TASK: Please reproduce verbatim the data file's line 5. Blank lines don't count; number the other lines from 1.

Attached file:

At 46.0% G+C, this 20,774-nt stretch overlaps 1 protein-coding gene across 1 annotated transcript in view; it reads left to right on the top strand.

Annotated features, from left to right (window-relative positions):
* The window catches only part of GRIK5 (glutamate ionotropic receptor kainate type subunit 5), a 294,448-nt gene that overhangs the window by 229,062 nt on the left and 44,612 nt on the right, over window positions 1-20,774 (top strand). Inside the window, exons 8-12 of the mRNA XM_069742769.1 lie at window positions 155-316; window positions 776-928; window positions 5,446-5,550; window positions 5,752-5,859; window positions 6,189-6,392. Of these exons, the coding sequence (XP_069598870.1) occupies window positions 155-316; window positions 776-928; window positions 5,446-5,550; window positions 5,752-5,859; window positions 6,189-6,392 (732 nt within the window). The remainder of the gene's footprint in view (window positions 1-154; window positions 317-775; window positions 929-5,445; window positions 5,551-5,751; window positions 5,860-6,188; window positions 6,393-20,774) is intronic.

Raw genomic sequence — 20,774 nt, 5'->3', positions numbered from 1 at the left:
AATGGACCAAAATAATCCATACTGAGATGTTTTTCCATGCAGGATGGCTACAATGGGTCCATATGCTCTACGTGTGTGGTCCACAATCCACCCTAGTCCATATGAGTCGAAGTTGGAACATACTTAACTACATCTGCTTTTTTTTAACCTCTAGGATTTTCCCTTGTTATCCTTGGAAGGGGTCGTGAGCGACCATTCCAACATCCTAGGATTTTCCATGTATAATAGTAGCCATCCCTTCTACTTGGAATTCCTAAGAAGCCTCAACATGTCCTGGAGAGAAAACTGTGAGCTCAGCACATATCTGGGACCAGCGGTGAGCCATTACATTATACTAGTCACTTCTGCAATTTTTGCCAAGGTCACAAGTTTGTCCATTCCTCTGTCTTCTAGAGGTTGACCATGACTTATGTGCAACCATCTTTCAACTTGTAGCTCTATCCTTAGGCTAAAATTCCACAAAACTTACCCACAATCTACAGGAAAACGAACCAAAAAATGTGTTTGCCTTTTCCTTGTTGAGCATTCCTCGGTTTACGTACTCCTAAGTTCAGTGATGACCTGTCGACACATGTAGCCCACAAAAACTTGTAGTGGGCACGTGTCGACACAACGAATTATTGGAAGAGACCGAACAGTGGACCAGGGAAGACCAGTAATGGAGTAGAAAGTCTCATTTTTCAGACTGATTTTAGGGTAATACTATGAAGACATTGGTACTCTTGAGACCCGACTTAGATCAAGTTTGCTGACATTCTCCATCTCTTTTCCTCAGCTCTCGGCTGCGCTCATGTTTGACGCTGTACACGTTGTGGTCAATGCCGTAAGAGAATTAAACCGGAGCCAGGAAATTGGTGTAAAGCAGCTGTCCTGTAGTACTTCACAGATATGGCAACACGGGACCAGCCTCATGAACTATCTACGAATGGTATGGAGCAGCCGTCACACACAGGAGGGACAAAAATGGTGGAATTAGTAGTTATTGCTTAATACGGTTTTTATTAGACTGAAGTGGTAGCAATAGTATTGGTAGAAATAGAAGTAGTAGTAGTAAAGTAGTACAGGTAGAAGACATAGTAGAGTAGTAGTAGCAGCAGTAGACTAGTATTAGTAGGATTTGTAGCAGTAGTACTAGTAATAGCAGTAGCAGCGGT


AATGGACCAAAATAATCCATACTGAGATGTTTTTCCATGCAGGATGGCTACAATGGGTCCATATGCTCTACGTGTGTGGTCCACAATCCACCCTAGTCCATATGAGTCGAAGTTGGAACATACTTAACTACATCTGCTTTTTTTTAACCTCTAGGATTTTCCCTTGTTATCCTTGGAAGGGGTCGTGAGCGACCATTCCAACATCCTAGGATTTTCCATGTATAATAGTAGCCATCCCTTCTACTTGGAATTCCTAAGAAGCCTCAACATGTCCTGGAGAGAAAACTGTGAGCTCAGCACATATCTGGGACCAGCGGTGAGCCATTACATTATACTAGTCACTTCTGCAATTTTTGCCAAGGTCACAAGTTTGTCCATTCCTCTGTCTTCTAGAGGTTGACCATGACTTATGTGCAACCATCTTTCAACTTGTAGCTCTATCCTTAGGCTAAAATTCCACAAAACTTACCCACAATCTACAGGAAAACGAACCAAAAAATGTGTTTGCCTTTTCCTTGTTGAGCATTCCTCGGTTTACGTACTCCTAAGTTCAGTGATGACCTGTCGACACATGTAGCCCACAAAAACTTGTAGTGGGCACGTGTCGACACAACGAATTATTGGAAGAGACCGAACAGTGGACCAGGGAAGACCAGTAATGGAGTAGAAAGTCTCATTTTTCAGACTGATTTTAGGGTAATACTATGAAGACATTGGTACTCTTGAGACCCGACTTAGATCAAGTTTGCTGACATTCTCCATCTCTTTTCCTCAGCTCTCGGCTGCGCTCATGTTTGACGCTGTACACGTTGTGGTCAATGCCGTAAGAGAATTAAACCGGAGCCAGGAAATTGGTGTAAAGCAGCTGTCCTGTAGTACTTCACAGATATGGCAACACGGGACCAGCCTCATGAACTATCTACGAATGGTATGGAGCAGCCGTCACACACAGGAGGGACAAAAATGGTGGAATTAGTAGTTATTGCTTAATACGGTTTTTATTAGACTGAAGTGGTAGCAATAGTATTGGTAGAAATAGAAGTAGTAGTAGTAAAGTAGTACAGGTAGAAGACATAGTAGAGTAGTAGTAGCAGCAGTAGACTAGTATTAGTAGGATTTGTAGCAGTAGTACTAGTAATAGCAGTAGCAGCGGT